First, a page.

International Journal of Trichology

ORIGINAL ARTICLE
Year
: 2022  |  Volume : 14  |  Issue : 2  |  Page : 55--59

Effectiveness of topical 0.5% ivermectin shampoo in the treatment of pediculosis capitis among school-going female children


Kaliaperumal Karthikeyan, Manju Aishwarya, Suguna Elayaperumal 
 Department of Dermatology, Venereology and Leprosy and Community Medicine, Sri Manakula Vinayagar Medical College and Hospital, Puducherry, India

Correspondence Address:
Kaliaperumal Karthikeyan
Department of Dermatology, Venereology and Leprosy, Sri Manakula Vinayagar Medical College and Hospital, Kalitheerthalkuppam, Puducherry
India

Abstract

Background: Pediculosis is a common ectoparasitic infestation in children. There are different treatment modalities that have been used in the treatment of pediculosis capitis from time immemorial, each with their own shortcomings. Increasing emergence of resistance to permethrin has led to the lookout for newer alternatives. Aims and Objectives: The role of topical ivermectin in the management of pediculosis in people with culturally different hair grooming practices is analyzed in this study. Materials and Methods: This observational open-label clinical study was conducted in September–November 2019 in the schools that were under the rural health center at South India among school-going female children aged between 13 and 16 years of age and diagnosed with pediculosis. Results: This study demonstrated that a single application of ivermectin shampoo was able to kill head lice in 86.2% of the participants. In participants with persistent infection (13.8%), a repeat application killed the entire louse and 100% efficacy was demonstrated. Topical ivermectin is devoid of systemic side effects of oral ivermectin. Topical ivermectin has found to be more effective than contemporary recommended agents such as malathion and permethrin.



How to cite this article:
Karthikeyan K, Aishwarya M, Elayaperumal S. Effectiveness of topical 0.5% ivermectin shampoo in the treatment of pediculosis capitis among school-going female children.Int J Trichol 2022;14:55-59


How to cite this URL:
Karthikeyan K, Aishwarya M, Elayaperumal S. Effectiveness of topical 0.5% ivermectin shampoo in the treatment of pediculosis capitis among school-going female children. Int J Trichol [serial online] 2022 [cited 2022 May 17 ];14:55-59
Available from: https://www.ijtrichology.com/text.asp?2022/14/2/55/342544


Full Text



 Introduction



Pediculosis is a common ectoparasitic infestation in children. Head lice (Pediculus humanus capitis) infestation causes many physical symptoms such as pruritus, excoriation, cervical lymphadenopathy, and conjunctivitis.[1] It also causes various negative social impacts such as anxiety in parents and stigmatization of infested children.[2] Different treatment modalities have been used in the treatment of pediculosis capitis. They include both physician prescribed and over the counter drugs. Indiscriminate and irrational use of pediculicides had led to the emergence of resistance for many pediculicidals.[3] Increasing emergence of resistance to permethrin has led to look out for newer alternatives.[4] Topical ivermectin has been found to be effective in the treatment of pediculosis.[5] Ivermectin is used extensively as oral treatment for louse infestation. Topical ivermectin formulation could avoid the need for administration of systemic medication.[5] Topical ivermectin avoids the side effects that develop due to oral treatment.[6] The role of topical ivermectin in the management of pediculosis in people with culturally different hair grooming practices are analyzed in this study.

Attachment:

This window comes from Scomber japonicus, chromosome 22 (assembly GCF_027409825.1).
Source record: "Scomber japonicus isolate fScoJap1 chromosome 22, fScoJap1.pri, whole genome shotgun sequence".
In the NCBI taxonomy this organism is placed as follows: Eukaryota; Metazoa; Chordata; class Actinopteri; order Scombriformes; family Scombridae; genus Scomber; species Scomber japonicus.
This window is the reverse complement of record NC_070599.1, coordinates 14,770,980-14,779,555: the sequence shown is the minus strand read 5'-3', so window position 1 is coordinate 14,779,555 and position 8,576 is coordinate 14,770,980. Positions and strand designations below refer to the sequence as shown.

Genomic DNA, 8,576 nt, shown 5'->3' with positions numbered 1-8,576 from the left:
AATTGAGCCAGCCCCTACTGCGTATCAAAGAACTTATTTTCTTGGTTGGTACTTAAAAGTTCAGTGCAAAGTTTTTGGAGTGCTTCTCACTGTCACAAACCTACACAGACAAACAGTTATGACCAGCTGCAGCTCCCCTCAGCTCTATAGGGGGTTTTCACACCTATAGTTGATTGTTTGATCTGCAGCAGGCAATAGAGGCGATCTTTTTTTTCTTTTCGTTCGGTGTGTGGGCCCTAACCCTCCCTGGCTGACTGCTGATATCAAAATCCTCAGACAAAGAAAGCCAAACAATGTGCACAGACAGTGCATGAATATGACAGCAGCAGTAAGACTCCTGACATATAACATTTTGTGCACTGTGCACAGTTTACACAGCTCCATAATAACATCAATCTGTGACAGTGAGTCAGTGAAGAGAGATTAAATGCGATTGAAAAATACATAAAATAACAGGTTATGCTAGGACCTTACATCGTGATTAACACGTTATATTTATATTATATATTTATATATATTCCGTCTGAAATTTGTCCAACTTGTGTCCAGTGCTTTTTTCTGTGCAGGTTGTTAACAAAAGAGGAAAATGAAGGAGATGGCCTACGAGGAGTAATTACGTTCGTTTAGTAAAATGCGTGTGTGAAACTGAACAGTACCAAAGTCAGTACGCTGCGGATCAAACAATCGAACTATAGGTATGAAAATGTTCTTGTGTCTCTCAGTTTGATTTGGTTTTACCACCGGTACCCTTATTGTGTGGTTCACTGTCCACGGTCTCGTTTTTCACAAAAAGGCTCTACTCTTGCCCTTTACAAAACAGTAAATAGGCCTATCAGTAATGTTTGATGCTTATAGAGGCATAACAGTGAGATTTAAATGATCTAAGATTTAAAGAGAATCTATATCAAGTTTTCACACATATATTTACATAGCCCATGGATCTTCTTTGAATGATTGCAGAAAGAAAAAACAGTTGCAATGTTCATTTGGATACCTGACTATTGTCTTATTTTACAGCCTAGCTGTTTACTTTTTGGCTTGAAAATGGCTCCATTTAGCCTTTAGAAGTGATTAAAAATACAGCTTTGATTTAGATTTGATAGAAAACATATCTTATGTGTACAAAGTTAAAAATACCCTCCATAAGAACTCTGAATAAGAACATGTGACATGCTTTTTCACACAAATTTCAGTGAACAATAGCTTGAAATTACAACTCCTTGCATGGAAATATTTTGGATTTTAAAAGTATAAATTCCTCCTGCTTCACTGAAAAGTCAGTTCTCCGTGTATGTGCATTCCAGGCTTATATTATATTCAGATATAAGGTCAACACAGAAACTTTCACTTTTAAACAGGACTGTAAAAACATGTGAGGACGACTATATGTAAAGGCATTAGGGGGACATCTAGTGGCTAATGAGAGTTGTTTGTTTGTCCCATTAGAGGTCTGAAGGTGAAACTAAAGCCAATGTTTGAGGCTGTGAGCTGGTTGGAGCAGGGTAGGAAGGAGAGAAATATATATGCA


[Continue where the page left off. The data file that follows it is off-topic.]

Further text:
Methodology



Study design

This observational, open-label clinical study was conducted in September–November 2019 in the schools that were under the rural health center at Thiruvenainallur, Villupuram district, Tamil Nadu, South India. The rural health center is under the control of Sri Manakula Vinayagar Medical College and Hospital, Pondicherry. Rural populations are the most understudied and the diseases like pediculosis which are prevalent in this population provide an opportunity to study this population.

The study was approved by the Institute Ethics Committee and was performed according to the World Medical Association declaration of Helsinki ethical principles for medical research involving human subjects and the Indian Council for Medical Research guidelines for biomedical research in human participants. Further, the required permission was obtained from the concerned school health authorities.

Inclusion criteria

School-going female children aged between 13 and 16 years of age and diagnosed with pediculosis. Females are more likely to contract head lice, possibly due to their typically longer hair and more frequent head-to-head contact with other people.

Hence, only female children were included in the study.

Exclusion criteria

Participants who have used any head lice treatment within 4 weeks of enrolment were not included in the study. Children with scalp disorders, history of seizures, psychiatric disorders, and known hypersensitivity to any pediculocidal drugs were excluded from the study.